Thursday, May 22, 2008

Review: Indiana Jones and the Kingdom of the Crystal Skull


To enjoy Indiana Jones and the Kingdom of the Crystal Skull, you pretty much have to erase your memory of the three Indy films that came out before it.

This fourth installment in the Indiana Jones series has a total sci-fi bent whereas the originals were exclusively supernatural. The world Indiana Jones lived in has always been inhabited by dangerous villains and cool supporting characters, but the ones he encounters in his newest adventure are tame and poorly defined. More importantly, the temples and tombs our iconic swashbuckler used to raid were always so elaborate and fraught with danger, but with his newest Kingdom that Indy unlocks, he pretty much just walks through the door. There are no booby traps, no intricate puzzles to solve or bad guys to pose a serious threat.

If Indiana Jones and the Last Crusade ended with a sunset, Kingdom of the Crystal Skull takes place in the twilight between dusk and dawn. We are told that nearly everyone Indy knew from his previous adventures has passed away. Even those pesky Nazis who caused Indy so much trouble in the past have disbanded, only to be replaced by the seemingly less challenging Russians circa the Cold War.

Having lost the race for the atomic bomb with the United States, the Reds kidnap Indy with the intention of forcing him to find a hidden artifact with mysterious psychic power that they plan to use to convert the world into communists.

Of course, Indy escapes, after which he meets a switchblade-wielding greaser named Mutt played by Shia LaBeouf. Slicking his Hugh Jackman Wolverine-styled hairdo with a pocket comb dipped in Coca-Cola, Mutt is nowhere near as cool or brave as the young actor seems to think he is. And though it has been revealed that Mutt is in fact the son of Indy, if I were Dr. Jones, I would have demanded a paternity test.

Evading the Russkies, Indy and Mutt eventually make their way to South America, the land of Mayans and action-set pieces. Unfortunately, many of those action-set pieces are less than spectacular or flat-out goofy.

We see the Russians driving an elaborate deforestation vehicle that saws down trees and grinds them into pulp. The very sight of this machine made me look forward to the elaborate sequence wherein Indy would no doubt fight a bad guy while trying to avoid its path of destruction. Unfortunately, Indy merely blows up the mechanical tree-chomper with a bazooka before it can ever be used for any real dramatic effect.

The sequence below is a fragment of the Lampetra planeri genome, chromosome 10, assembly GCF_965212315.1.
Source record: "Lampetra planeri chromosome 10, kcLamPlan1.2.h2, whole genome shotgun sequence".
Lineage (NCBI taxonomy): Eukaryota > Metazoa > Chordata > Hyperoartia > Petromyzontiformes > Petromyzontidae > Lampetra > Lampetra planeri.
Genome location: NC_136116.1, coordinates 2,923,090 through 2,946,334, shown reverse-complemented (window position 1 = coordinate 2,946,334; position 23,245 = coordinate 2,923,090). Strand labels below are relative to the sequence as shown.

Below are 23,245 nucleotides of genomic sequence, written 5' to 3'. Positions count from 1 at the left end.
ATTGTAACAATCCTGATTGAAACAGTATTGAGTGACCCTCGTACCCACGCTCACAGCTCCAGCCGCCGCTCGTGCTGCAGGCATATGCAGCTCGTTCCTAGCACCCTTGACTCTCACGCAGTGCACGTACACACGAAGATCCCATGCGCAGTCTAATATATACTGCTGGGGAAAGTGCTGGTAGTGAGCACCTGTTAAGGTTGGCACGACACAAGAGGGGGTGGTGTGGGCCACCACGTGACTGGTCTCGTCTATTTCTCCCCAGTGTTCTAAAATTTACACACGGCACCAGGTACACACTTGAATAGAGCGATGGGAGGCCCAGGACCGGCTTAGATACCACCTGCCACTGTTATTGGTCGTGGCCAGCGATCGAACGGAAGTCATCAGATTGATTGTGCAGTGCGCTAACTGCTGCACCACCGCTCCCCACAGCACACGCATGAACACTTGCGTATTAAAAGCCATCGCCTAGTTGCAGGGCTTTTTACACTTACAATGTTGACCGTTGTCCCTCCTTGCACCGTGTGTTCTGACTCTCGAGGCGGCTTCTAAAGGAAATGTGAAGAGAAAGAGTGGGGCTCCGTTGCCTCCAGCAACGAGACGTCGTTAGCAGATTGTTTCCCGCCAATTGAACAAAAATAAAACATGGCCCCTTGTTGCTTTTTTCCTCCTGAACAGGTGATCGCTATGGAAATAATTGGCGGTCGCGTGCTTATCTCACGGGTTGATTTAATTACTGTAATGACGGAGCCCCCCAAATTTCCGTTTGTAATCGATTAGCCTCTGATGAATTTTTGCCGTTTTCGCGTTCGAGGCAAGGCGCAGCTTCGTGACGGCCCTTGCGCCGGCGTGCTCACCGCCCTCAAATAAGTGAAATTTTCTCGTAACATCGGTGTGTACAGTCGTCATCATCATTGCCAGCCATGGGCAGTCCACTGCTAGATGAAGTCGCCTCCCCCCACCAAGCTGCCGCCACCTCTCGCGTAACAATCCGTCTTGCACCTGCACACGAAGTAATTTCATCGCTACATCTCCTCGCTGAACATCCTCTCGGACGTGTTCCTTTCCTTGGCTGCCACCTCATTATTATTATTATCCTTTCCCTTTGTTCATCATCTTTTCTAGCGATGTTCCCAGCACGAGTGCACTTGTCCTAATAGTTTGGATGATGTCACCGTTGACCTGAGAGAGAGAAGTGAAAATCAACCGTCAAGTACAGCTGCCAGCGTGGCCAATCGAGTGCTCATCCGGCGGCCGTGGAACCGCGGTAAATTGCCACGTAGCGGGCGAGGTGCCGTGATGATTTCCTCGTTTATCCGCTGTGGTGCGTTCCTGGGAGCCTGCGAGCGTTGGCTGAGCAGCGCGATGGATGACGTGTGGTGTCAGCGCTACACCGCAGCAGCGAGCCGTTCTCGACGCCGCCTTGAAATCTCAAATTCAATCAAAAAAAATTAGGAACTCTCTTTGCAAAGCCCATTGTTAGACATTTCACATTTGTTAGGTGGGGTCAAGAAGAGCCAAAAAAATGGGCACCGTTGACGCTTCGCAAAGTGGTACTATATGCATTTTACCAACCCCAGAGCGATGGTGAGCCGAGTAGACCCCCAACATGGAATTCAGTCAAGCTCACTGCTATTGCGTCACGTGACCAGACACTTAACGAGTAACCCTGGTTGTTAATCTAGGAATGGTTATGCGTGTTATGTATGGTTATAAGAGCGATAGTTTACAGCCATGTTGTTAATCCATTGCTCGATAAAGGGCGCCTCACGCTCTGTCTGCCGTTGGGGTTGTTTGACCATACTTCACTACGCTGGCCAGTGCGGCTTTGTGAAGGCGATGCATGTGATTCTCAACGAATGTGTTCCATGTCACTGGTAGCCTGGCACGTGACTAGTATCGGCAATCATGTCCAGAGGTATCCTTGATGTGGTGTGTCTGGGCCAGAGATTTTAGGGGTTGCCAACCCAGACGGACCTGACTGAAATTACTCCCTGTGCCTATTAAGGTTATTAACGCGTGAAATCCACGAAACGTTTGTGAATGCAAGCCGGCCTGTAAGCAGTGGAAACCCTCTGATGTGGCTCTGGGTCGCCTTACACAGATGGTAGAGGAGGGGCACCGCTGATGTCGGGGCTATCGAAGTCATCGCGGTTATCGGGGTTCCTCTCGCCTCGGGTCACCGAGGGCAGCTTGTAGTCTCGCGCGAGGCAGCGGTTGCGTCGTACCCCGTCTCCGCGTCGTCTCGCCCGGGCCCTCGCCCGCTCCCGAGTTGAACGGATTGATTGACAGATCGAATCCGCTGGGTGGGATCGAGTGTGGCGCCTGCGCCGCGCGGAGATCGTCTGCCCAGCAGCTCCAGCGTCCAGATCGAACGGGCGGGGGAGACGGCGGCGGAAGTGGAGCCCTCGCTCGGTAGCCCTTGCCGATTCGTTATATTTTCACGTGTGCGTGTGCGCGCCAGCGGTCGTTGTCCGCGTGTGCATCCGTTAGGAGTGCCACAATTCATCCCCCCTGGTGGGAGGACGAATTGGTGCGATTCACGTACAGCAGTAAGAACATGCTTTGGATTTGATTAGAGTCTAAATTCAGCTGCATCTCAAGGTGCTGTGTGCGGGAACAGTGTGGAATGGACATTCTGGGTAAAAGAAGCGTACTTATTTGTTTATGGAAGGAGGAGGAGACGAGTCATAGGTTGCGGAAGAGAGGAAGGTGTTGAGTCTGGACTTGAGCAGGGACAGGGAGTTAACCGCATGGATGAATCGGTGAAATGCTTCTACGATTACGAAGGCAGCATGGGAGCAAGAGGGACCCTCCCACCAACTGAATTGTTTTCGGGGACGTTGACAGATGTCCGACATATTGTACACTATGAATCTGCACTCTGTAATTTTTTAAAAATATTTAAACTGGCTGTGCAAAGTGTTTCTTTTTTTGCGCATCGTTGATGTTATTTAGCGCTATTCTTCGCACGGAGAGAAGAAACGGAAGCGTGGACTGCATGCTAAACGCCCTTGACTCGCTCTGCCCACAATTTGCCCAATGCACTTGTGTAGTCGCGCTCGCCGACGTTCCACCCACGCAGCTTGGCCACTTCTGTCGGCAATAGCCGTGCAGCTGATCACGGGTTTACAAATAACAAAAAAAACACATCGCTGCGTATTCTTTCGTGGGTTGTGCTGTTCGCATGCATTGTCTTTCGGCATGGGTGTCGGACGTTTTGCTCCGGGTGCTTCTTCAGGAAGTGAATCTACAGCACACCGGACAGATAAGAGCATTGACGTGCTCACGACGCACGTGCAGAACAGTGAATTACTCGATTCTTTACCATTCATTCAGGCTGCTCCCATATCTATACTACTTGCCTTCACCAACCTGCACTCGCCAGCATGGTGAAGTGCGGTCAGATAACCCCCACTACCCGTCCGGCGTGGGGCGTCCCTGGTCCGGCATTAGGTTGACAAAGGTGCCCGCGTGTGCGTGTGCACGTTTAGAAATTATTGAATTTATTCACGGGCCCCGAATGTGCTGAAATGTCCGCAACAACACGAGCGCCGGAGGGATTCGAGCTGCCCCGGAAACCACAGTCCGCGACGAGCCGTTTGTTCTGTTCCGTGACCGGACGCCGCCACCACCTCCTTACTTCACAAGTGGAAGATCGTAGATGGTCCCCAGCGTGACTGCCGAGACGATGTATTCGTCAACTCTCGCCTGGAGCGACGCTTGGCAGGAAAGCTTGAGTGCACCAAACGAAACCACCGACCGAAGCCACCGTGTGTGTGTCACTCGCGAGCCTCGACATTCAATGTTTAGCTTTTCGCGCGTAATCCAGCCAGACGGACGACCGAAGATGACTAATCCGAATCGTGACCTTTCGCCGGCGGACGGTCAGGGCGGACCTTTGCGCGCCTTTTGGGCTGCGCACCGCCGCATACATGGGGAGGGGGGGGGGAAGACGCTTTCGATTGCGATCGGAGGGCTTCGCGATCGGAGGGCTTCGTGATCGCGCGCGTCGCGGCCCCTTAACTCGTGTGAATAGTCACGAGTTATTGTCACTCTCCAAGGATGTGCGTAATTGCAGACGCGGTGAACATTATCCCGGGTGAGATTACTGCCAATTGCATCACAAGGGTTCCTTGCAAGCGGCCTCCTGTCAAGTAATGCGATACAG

Even worse, while dangling from a vine, Mutt begins swinging through the jungle with a bevy of computer-animated monkeys as if he were Tarzan. It was at this point that the movie stopped being an Indiana Jones film for me. Such cartoony foolishness is more in line with Brendan Fraser's The Mummy series. Sure, a lot of kids will like it, but the adults who grew up with the real deal will know the difference.

It's no wonder that star Harrison Ford seems eager to hang up the fedora by the end of the film.

Maybe it's a good thing for ford. At 65, he's older than Sean Connery was when he portrayed Indy's elderly father nearly 20 years ago. Rocky Balboa and Die Hard 4 might have proved it's not impossible to be an action hero and AARP member at the same time, but Ford doesn't seem quite as battle-ready as Bruce Willis and Sylvester Stallone were in their last on-screen adventures. Also, the stuntmen, who obviously replaced Ford whenever he attempted a feat more demanding than scaling a flight of stone steps, are so much more lithe and spry than the actor that it's distracting.

The fact that I've gone through this review without mentioning the contributions of Steven Spielberg and George Lucas speaks volumes about what they managed to do for this film - or didn't do for that matter.

The Spielberg and Lucas who worked on this film aren't the ones who crafted Raiders of the Lost Ark. Instead, we got the guys who made Hook and The Phantom Menace. The Indiana Jones series that Spielberg/Lucas created had a slow-cooked matinee quality to it, but Kingdom of the Crystal Skull feels comparatively rushed and poorly planned. It's as if neither of them tried. Then again, considering that computer animation has made Spielberg's and Lucas' jobs so much easier these days plus the fact that their movie will probably make wads of cash regardless of its quality, who can blame them?



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